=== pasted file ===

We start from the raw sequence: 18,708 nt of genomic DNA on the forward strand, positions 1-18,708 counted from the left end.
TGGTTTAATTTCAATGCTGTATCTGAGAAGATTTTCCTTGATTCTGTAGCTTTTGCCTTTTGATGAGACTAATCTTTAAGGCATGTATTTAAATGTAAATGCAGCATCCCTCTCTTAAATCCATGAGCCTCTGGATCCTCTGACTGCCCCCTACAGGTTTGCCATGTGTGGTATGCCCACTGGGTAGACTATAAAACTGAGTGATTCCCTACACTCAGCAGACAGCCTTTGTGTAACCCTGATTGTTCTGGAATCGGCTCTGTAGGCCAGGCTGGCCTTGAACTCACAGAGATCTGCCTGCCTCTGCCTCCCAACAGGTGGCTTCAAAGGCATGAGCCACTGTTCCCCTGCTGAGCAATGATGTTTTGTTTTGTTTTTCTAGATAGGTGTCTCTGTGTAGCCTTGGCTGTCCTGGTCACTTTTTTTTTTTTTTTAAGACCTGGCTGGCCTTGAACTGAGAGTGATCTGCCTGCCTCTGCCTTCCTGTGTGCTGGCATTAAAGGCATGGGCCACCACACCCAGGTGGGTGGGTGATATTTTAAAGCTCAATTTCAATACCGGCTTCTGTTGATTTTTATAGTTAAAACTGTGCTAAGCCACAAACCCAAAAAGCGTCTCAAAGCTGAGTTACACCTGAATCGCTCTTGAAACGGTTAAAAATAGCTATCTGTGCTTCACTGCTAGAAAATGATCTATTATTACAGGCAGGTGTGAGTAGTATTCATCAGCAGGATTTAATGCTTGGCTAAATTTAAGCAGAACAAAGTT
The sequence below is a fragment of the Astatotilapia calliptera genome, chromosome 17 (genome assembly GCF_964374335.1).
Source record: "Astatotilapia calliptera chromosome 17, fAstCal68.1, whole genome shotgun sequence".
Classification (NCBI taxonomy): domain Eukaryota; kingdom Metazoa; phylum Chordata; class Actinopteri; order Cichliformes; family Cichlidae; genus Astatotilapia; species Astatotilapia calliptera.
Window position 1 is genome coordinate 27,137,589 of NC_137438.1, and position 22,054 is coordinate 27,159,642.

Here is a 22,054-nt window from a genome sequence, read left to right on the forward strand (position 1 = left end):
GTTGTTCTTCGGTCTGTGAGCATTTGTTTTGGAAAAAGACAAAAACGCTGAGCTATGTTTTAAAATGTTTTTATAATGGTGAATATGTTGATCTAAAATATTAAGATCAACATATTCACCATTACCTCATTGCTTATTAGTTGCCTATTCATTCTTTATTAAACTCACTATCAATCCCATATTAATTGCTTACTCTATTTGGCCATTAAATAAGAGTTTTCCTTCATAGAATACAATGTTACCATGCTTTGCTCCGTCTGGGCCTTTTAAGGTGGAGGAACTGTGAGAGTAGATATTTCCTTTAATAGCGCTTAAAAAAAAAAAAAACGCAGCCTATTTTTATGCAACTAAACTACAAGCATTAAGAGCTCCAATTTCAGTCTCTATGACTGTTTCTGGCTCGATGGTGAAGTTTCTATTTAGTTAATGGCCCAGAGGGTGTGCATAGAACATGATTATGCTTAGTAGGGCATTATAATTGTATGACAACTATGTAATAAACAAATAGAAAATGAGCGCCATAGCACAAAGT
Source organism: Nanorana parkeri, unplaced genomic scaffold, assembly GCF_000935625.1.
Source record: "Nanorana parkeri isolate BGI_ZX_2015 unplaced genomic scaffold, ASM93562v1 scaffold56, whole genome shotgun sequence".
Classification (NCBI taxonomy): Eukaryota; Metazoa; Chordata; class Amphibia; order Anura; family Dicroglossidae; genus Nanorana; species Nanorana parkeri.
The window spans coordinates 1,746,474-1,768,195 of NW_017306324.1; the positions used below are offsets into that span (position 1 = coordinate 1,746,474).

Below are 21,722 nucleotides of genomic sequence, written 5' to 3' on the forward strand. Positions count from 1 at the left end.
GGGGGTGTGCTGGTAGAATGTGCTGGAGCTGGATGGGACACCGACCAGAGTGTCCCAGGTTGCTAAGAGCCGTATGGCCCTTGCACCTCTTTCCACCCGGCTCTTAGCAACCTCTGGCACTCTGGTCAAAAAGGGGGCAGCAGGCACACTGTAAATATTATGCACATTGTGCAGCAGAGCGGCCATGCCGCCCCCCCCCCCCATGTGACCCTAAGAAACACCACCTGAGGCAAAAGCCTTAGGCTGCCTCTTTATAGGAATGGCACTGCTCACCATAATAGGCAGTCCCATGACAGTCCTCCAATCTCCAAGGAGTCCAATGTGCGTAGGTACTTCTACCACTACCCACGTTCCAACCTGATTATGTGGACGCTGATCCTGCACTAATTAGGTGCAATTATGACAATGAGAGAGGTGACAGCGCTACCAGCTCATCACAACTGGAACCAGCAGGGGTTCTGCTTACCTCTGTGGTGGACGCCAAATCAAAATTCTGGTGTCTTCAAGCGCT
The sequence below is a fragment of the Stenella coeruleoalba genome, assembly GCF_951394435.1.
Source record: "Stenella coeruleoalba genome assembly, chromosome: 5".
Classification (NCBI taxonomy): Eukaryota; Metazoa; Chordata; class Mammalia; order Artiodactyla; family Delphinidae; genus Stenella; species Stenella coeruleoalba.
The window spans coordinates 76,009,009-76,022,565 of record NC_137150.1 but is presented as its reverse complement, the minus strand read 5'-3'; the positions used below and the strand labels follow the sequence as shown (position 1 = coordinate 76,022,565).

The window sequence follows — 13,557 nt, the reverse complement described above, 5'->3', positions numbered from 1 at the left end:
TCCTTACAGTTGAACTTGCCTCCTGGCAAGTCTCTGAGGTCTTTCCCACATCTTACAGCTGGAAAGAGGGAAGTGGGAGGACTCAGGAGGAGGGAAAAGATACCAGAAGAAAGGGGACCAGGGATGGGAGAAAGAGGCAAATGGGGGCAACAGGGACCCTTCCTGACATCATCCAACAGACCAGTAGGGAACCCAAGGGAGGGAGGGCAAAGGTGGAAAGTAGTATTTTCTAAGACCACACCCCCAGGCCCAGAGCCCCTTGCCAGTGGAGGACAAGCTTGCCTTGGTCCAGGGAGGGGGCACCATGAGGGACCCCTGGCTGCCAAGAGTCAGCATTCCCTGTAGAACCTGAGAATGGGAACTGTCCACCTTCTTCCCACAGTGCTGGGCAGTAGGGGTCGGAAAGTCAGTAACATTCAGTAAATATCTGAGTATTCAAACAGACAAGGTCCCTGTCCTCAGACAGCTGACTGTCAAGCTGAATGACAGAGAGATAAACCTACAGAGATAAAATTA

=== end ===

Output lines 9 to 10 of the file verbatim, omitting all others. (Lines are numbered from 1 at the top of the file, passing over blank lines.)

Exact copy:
Source organism: Nanorana parkeri, unplaced genomic scaffold, assembly GCF_000935625.1.
Source record: "Nanorana parkeri isolate BGI_ZX_2015 unplaced genomic scaffold, ASM93562v1 scaffold56, whole genome shotgun sequence".